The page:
We filled our last day in Haifa with art. First we went to the Haifa Museum of Art to see “Dangerous Art,” a profound, powerful, painful, and provocative exhibit (with several sub-exhibits) representing the struggles of oppressed populations and addressing issues including those of sexuality, poverty, race, and displacement, including the current African refugee situation — the room of work that was most painful for me to witness. (By the way, last night’s rally in Tel Aviv in support of the African refugees was 20,000 strong and got good press.)
I learned a new term, “artivism,” referring to the intersection of art and social activism.
Note: It will be impossible to do justice to this vast collection of work with a handful of photos, so let me know if you are interested in more, and maybe I’ll put together a slideshow or something. The section on refugees was vast and particularly evocative and challenging.
Highlights of this panel: “I can’t breathe,” a reference to Eric Garner’s death in NYC (Chaim and I attended a big demonstration about that act of police brutality in 2014) and Women’s March with pussy hats (I had my very own to wear at this year’s march.)
One part of the exhibit was devoted to masks and headgear — police in riot gear or protestors hiding their identities by wearing masks. These paper masks were for the taking — just in time for Purim.
This art is by Dede, one of the street artists we’d seen on our street art tour in Tel Aviv three days ago. His giant birds, yearning to fly, are drawn symbolically with wood scraps and found objects, representing the transient shelters that homeless people constructed in Tel Aviv from furniture scraps. Bringing Dede off the street and into the museum the curator explained was “an act of protest against the art world’s conservative attitude toward the urban neighborhood.”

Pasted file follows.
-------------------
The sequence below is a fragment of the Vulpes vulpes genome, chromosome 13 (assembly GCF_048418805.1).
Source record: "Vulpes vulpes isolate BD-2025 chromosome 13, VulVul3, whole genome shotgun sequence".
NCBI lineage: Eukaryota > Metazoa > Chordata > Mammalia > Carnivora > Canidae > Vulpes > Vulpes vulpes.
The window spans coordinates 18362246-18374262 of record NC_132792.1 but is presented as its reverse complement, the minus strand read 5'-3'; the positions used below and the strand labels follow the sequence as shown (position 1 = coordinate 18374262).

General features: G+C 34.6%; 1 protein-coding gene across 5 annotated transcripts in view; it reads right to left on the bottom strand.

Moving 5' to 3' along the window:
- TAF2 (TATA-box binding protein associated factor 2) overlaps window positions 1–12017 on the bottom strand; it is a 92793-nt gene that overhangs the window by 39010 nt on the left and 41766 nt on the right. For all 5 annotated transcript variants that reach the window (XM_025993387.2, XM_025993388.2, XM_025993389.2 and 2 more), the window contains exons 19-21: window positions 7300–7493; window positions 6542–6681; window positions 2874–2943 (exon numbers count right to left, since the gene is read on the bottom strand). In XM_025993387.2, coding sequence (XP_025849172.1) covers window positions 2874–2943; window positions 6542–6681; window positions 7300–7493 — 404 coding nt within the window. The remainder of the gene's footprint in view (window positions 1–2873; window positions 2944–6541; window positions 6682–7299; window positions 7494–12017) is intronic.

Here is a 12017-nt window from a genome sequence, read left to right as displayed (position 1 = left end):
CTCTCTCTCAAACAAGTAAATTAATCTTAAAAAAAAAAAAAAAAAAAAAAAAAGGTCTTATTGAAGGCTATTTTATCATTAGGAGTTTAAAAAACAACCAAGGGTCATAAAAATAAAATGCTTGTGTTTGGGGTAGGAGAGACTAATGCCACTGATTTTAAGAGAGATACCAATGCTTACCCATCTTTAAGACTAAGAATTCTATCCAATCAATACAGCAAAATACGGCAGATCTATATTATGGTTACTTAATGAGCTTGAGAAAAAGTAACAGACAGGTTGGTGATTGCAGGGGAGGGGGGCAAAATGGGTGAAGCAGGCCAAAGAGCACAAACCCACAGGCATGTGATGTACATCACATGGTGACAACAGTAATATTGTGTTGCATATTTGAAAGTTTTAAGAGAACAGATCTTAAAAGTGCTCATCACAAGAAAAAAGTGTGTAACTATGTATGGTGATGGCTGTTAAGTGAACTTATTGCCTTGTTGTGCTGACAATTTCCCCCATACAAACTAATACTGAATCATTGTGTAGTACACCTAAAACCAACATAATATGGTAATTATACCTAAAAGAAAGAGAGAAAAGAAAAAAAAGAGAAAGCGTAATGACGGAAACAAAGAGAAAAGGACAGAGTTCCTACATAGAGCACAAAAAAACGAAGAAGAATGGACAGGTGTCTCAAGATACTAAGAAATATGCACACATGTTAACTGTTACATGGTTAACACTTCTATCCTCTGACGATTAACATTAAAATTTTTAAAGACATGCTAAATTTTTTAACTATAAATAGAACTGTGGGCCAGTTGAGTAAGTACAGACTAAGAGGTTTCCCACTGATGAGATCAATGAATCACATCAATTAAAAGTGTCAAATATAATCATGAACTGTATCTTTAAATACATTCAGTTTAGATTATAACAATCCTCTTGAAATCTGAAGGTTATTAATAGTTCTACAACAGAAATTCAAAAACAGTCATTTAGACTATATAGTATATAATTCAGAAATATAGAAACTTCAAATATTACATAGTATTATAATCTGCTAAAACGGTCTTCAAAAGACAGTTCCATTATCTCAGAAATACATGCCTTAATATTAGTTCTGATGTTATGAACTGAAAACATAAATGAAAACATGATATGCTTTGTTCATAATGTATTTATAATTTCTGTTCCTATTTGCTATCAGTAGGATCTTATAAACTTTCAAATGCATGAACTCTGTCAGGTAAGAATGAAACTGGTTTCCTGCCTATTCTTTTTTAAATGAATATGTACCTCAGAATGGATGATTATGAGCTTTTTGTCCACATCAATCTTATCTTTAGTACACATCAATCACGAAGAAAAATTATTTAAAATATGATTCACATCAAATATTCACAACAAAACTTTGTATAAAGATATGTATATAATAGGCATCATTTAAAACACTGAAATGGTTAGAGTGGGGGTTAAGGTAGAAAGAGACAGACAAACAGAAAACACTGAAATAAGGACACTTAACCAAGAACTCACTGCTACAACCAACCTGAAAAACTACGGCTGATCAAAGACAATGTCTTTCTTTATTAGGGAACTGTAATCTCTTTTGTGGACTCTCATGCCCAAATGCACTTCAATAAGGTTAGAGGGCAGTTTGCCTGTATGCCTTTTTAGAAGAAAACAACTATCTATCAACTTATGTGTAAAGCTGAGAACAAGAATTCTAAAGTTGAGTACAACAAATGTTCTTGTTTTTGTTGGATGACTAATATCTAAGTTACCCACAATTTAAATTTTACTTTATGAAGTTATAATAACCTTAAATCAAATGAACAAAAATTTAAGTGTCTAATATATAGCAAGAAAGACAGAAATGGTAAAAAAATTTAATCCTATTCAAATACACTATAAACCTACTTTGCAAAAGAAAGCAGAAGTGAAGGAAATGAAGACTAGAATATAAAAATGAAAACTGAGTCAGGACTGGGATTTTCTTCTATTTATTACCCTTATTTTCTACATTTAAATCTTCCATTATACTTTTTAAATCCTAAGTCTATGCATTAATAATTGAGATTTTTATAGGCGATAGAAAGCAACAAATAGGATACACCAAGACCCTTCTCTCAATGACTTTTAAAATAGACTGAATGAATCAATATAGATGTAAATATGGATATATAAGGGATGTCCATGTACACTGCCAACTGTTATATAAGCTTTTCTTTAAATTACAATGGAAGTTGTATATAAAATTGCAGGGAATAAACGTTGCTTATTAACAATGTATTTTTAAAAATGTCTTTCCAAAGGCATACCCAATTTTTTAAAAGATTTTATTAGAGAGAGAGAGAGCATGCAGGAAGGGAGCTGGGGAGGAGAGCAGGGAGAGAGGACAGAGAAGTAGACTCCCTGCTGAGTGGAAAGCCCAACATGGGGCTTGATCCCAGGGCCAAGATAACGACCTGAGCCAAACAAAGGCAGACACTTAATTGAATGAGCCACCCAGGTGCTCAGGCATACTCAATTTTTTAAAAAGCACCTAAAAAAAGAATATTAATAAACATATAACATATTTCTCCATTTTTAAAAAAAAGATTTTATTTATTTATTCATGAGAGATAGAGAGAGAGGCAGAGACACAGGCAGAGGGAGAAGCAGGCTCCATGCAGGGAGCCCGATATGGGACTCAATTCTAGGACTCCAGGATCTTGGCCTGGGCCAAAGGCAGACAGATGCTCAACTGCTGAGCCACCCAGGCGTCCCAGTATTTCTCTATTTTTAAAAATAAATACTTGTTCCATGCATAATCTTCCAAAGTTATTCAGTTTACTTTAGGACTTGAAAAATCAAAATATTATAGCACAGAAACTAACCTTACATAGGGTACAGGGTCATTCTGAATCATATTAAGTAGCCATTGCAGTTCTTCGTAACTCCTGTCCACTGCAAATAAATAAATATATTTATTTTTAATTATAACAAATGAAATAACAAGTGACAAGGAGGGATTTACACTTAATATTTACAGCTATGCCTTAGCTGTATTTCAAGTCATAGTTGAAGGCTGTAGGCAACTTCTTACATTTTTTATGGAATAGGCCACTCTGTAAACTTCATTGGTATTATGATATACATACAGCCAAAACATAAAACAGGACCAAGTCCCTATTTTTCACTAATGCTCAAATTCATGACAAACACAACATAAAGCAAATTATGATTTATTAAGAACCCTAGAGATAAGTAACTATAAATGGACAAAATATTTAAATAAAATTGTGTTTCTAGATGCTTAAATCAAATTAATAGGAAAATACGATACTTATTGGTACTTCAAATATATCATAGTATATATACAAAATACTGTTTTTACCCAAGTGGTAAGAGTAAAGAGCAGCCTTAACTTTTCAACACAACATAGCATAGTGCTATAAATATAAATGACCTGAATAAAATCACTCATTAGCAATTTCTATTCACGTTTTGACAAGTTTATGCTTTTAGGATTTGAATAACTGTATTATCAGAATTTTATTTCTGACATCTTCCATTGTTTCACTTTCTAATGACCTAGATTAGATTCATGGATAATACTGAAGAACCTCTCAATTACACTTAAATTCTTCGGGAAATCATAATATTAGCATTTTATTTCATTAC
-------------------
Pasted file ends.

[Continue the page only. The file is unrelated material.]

Women from the Kuchinate Collective — Eritrean asylum seekers and rape survivors living in Tel Aviv — earn a living by making traditional crafts like these bean bags. They are pictured on the back wall with their corresponding creations.
“First Day in Israel” from the series “Darfur/Maror,” 2009, color print by Asaf Kliger
“We Refugees,” the title of this section of work, “challenges the demographic self-perception of Israel as the Jewish state” by contributing “to a pluralistic view of the Israeli population as a diverse, multicultural society.” The contemporary pieces were paired with older pieces of art depicting refugees, including one by one of my favorite artists, Samuel Bak.
Samuel Bak, “Journey, ca. Second half of the 20th century”
“Lampedusa” — artist Vik Muniz himself came to the US in 1982 as an undocumented immigrant from Brazil. The image of a paper boat is playful and optimistic, but in this case, the floating installation highlighted the deaths of 360 immigrants who died during their journey from Libya to Italy. The 14-meter-long boat was coated with a giant reproduction of the Italian newspaper that reported the tragedy. This is a photo of the installation (Venice).
Benjamin Reich (originally from Bnei Brak!), “Tefillin shel Yad,” photo. There was a whole room devoted to portrayals of gay sexuality.
Untitled painting by Ethiopian painter Nirit Takele depicts the beating of an Ethiopian Jewish man, most likely the 2015 event that led to a huge protest against racism and police brutality.
As if that weren’t enough art for one day, Chaim and I then (after lunch) went to the studio/gallery of Tamar Messer, a friend of our dear artist friends Nancy Katz and Mark Liebowitz. What a repertoire of media Tamar works in! From mixed media creations and furniture to painting to illustrated biblical books, originally done in silkscreen, to gorgeous b’nai mitzvah invitations tailored to the specific Torah portion. I couldn’t resist and bought a set of her beautifully illustrated megillot, each one uniquely reflective of the book it represents (Esther, Song of Songs, Ruth, Lamentations, Ecclesiastes).
Tamar with Chaim in her gallery
Sample bar/bat mitzvah invitation representing Parashat Vayetze and Jacob’s dream.
This is Tamar’s breath-taking depiction of Akedat Yitzchak (the binding of Isaac), in which his body IS the wood.
Have a seat! (These are chairs.)
Now it is time to pack as we have to be up by 4 AM to get to the airport. I imagine I will have one or two more posts when I get back to the US, to tie up some loose ends and add some more photos!